Saint Jean de Maurienne and Col du Glandon, Col du Mollard aka Tour de France 2012
Drove over the Col du Telegraphe on a wet, misty morning and landed on St Jean de Maurienne. We'd been through here last year on a long, miserable road section on the way to the Telegraphe, and I just remember that I couldn't wait to get this bit over with. We'd dropped steeply and precariously down into this concrete jungle. Massive infrastructure, roads, hydroelectric dams, thundering river, a working, large town. St Jean was a good base but I didn't expect much from it! Wrong! After two nights there, I would feel very differently!
Both decided to have today off, in view of the weather, and what the cycling we had planned for the coming days. So we pitched the van at the excellent municipal campsite, Camping des Grands Cols. Very friendly and efficient staff and excellent facilities. Bread could be ordered each morning, bar and snacks open pm.
We wandered into town and walked the St Jean way around the cathedral, and admin buildings, following little pointing finger studs in the pavement. But the town itself is not greatly interesting, apart from the fact that this year it hosts the Tour de France. They go from Albertville up the Col de Madeleine, from La Chambre up the Col du Glandon, onto the Croix de Fer, down to St Sorlin, across to the Col du Mollard, down to St Jean, then finishing on the summit of the ski village of La Toussire.
After an evening spent "enjoying" the delights of Jersey News on our neighbours radio!, we set off down the six mile main road to La Chambre. Busy and intimidating with lorries, it soon came to an end in green, rural, old villages. From there the road works it's way, relentlessly climbing following the river Glandon, through little villards, to the Chef Lieu, St Alban des Villards. Time to take a breath as the road flattens off for a kilometre, before climbing continually up through the meadows eventually reaching the Col du Glandon. The last three kilometres are nasty, 10, 11 and finally 10%!!!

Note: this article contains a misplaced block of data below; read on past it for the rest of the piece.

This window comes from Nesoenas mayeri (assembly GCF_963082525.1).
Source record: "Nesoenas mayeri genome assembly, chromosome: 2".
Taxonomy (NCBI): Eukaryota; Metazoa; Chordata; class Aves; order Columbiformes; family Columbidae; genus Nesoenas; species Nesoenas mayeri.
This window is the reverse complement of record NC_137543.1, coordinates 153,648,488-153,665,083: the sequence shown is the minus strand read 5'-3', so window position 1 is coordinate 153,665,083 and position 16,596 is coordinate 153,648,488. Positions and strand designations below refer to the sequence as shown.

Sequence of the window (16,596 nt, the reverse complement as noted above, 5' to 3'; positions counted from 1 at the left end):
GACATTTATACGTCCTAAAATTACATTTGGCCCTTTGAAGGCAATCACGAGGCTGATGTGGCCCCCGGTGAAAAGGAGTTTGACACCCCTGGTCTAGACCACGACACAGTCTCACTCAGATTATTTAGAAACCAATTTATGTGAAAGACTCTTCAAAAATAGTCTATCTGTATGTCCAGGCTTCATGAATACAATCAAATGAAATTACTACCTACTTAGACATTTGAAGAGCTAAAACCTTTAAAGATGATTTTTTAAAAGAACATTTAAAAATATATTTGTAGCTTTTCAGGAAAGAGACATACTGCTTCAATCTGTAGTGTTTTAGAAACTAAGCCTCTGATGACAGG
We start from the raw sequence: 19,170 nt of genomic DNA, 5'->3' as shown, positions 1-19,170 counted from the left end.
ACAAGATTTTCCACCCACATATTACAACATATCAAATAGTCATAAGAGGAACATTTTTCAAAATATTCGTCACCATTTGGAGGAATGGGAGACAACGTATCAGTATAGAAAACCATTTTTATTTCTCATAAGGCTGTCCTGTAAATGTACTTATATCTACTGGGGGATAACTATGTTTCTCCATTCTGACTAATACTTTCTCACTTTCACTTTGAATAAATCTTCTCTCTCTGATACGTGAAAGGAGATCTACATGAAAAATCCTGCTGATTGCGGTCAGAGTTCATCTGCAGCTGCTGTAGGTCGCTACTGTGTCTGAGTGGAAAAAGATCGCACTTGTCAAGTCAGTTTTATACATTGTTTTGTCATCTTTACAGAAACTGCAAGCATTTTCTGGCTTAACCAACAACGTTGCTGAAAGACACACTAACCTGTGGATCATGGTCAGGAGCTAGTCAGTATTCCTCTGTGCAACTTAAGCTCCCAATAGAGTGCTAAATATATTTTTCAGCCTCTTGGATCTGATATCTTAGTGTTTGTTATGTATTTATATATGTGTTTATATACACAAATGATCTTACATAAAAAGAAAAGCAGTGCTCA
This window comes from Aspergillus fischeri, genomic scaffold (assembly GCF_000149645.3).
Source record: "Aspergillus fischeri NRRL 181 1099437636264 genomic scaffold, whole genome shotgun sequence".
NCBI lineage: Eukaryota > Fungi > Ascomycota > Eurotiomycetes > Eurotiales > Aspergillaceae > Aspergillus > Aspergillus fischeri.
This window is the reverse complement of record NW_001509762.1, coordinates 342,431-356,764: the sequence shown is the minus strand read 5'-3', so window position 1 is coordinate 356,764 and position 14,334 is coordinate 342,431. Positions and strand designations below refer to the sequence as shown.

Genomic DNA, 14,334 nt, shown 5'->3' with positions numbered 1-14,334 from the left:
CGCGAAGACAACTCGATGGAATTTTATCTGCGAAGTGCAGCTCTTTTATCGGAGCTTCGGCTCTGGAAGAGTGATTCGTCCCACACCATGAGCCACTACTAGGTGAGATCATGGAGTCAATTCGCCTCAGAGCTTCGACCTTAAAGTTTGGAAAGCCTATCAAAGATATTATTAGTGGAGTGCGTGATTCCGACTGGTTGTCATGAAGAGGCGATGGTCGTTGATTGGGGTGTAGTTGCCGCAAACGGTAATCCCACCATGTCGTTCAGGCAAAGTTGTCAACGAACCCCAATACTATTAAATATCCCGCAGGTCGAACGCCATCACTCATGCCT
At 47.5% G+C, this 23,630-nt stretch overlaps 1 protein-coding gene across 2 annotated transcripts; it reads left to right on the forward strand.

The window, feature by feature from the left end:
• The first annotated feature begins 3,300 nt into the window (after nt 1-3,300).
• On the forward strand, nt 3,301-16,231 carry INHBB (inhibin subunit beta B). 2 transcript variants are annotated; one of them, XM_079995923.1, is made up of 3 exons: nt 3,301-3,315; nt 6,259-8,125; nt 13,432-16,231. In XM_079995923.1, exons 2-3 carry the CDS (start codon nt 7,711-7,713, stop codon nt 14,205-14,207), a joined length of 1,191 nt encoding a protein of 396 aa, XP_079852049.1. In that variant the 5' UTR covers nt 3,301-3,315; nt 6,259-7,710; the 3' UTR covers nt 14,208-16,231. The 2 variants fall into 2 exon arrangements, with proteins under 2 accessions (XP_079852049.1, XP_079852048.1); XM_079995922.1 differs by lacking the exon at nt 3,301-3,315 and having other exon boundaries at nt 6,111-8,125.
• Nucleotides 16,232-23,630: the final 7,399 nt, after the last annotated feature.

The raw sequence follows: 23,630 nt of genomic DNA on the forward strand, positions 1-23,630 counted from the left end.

Chatted to some of a group of French guys from Alsace on the way up, and kept passing and being passed by some of them. They even asked me if I'd like to join them, taking pity on a lone woman! As usual, Ian's doing a similar route but at a different "cadence", ie. faster!
The rest of the final ascent from Glandon to Croix de Fer is easy, as the road sweeps round at a gentle gradient. Time for a buttty, hot chocolate, and take in the views, not quite as extensive as a few days ago, because of cloud cover.
Then the high speed descent through St Sorlin, into the Arvan valley, on to St Jean d'Arves, and then climbing up through pretty, old wooden chalets perched on the sides of meadowland, Belleville, les Rieux and La Villette, with chickens roaming free in the gardens! Another climb onto La Mollard, but a glorious circuit. Time to pause and take in the views over the Belledonne mountains and the Massif de la Vanoise. There's a notice board at the top, telling one of the fables handed down, before TV and Radio killed the art of story-telling. It tells of a labourer who bought a new mule and took it up the Le Mollard, from a village right in the bottom. Half way at Gevoudaz, the mule started to shake and tremble, and the man told the mule that he hoped he hadn't made a mistake buying him. He promised he would make an offering of 5sous at the chapel, if the mule managed to get him up the mountain. The mule did so, and the man cheered at having got up Le Mollard, and not having had to spend his 5 sous, at which point, so the fable goes, the mule dropped down dead!! You must always keep your promises, especially if they involve chapels, sacred offerings and mules!
Anyway, back to the route, now descending ferociously steeply. Hands suffering from brakeitis, forgetting to breathe, and balls of feet killing, trying to keep sore ar..e off saddle, whilst careering down lumpy road all the way directly into St Jean.
That's me done for the day, 6700ft ascent, 40 miles.
Amazing to think that the "tourers" do that plus Madeleine first, and then climb again all the way up Toussire. Ian finished there himself, and was chuffed but cream-crackered when he got back!
I'm saving myself for tomorrow. I've persuaded Ian to do a slight detour and head for Beaufort from the east via Modane, Val d'Isere and Bourg St Maurice, so that I can experience going over another major pass between France and Italy, the Col d'Iseran, at 2764m, one off the highest passes, depending on where you stand on La Bonette. Now, we cheated really, doing it the shortest way up, already at a significant height when we set off from Bessans, near Bonneval, where the recognised climb starts. Only 8 miles, height gained is nearly 1000m, average gradient of 7.3%, and max of 10.5% .
That's the stats, but the reality is a beautiful ascent up to the plat, where it flattens off slightly, and then through the tunnel of the Pont de l'Ouiletta, with views over glaciers towering above Bonneval.
I met up with Ian descending, about 4kms from the summit. He was on his way down to collect the van, having parked up at Bessans. Time for a celebratory hot chocolate at the summit, complete with the usual motorcyclists and Dutch cyclists!
Col de L'Iseran
After Ian picked me up from the summit, it was back down the other side to Val d'Isere and Bg St Maurice. A couple of hours later we were approaching Beaufort and our lovely site at Les Sources where we've been each year. Horreur! The site was closed. Tourist Info told me that they had stopped doing the site, but were alive and well and enjoying their retirement in Beaufort. Ah well! The municipal site down the road out of town would be fine. Actually very nice, but extremely hot day and desperate for shade!